Zazen, or seated meditation, is the central practice of Zen Buddhism. By sitting still and paying close attention to our breath and posture, we return to where we already are. We come home to the present moment. As our practice deepens, our minds become more balanced, and we become intimately aware of the impermanence and interdependence of all conditioned things. Cultivating clarity and stability of mind, we also cultivate compassionate awareness.

Zazen is a simple practice, but it is important that it be done correctly. Eihei Dogen (1200-1253), founder of the Soto school of Zen, offers these instructions:

When sitting zazen, wear the kashaya (patched robe) and use a round cushion. The cushion should not be placed all the way under the legs, but only under the buttocks. In this way the crossed legs rest on the mat and the backbone is supported with the round cushion. . . .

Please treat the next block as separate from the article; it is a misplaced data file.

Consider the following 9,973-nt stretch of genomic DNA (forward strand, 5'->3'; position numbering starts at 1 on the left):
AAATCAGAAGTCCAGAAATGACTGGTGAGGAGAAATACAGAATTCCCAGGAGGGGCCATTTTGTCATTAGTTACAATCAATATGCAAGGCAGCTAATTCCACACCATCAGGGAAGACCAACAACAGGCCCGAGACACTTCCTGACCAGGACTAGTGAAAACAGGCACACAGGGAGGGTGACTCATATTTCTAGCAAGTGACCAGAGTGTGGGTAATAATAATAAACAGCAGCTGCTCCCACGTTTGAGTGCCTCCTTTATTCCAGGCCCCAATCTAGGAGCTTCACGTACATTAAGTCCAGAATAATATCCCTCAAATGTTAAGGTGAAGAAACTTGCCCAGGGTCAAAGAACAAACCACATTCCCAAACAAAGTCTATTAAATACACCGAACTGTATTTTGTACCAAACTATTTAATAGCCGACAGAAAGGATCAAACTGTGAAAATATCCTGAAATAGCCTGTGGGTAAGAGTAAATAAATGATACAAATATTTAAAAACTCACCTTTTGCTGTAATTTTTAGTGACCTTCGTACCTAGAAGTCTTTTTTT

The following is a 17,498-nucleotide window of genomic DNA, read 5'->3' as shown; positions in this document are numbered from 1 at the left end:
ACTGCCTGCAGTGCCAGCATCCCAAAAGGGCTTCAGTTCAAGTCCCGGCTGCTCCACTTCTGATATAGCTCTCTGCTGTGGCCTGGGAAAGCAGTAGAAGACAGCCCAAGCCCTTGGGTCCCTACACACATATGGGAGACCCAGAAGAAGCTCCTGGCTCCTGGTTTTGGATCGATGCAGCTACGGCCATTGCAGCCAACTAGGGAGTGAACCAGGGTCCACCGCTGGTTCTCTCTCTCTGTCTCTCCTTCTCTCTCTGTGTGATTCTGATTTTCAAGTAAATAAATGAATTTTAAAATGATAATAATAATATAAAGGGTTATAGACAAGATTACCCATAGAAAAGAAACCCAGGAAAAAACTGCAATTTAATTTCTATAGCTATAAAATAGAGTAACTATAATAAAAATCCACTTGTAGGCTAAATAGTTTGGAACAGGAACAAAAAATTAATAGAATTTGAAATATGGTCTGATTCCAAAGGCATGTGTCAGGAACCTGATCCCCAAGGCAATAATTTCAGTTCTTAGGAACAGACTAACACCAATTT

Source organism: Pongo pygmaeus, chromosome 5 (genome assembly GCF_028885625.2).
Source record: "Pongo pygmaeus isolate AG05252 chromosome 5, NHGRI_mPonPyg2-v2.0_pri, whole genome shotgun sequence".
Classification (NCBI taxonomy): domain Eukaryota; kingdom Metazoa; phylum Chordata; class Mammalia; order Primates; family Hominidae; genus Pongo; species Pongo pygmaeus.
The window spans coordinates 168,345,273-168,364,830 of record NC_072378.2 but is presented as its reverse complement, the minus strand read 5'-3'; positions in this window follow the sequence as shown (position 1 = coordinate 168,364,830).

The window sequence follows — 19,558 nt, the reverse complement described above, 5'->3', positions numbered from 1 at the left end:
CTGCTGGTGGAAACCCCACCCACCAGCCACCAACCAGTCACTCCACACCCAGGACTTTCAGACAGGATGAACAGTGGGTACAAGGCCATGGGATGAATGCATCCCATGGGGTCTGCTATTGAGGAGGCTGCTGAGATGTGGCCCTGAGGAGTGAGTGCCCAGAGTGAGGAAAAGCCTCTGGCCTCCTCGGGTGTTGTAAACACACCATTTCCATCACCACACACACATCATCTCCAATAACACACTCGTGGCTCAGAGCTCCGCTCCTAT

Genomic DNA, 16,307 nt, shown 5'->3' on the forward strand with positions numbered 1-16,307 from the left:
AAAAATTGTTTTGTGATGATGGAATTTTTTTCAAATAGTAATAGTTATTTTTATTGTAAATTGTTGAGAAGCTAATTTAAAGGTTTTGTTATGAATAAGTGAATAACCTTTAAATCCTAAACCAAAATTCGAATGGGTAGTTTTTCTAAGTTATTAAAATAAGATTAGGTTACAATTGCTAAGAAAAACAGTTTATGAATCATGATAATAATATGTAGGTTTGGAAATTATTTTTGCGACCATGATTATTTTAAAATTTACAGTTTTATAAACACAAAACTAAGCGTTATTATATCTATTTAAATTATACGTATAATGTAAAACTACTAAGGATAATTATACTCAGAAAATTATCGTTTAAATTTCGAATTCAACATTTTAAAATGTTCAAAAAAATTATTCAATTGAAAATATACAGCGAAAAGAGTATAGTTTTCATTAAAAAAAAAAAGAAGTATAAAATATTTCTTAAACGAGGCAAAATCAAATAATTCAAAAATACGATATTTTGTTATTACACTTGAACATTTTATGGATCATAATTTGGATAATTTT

Straighten your body and sit erect. Do not lean to the left or right; do not bend forward or backward. Your ears should be in line with your shoulders, and your nose in line with your navel.

Rest your tongue against the roof of your mouth, and breathe through your nose. Lips and teeth should be closed. Eyes should be open, neither too wide, nor too narrow. Having adjusted body and mind in this manner, take a breath and exhale fully.

Sit solidly in
samadhi (one-pointed concentration) and think not-thinking. How do you think not-thinking? Nonthinking. This is the art of zazen.

--Moon in a Dewdrop: Writings of Zen Master Dogen,
ed. Kazuaki Tanahashi (North Point Press, 1985), 30

                    Traditional postures for zazen: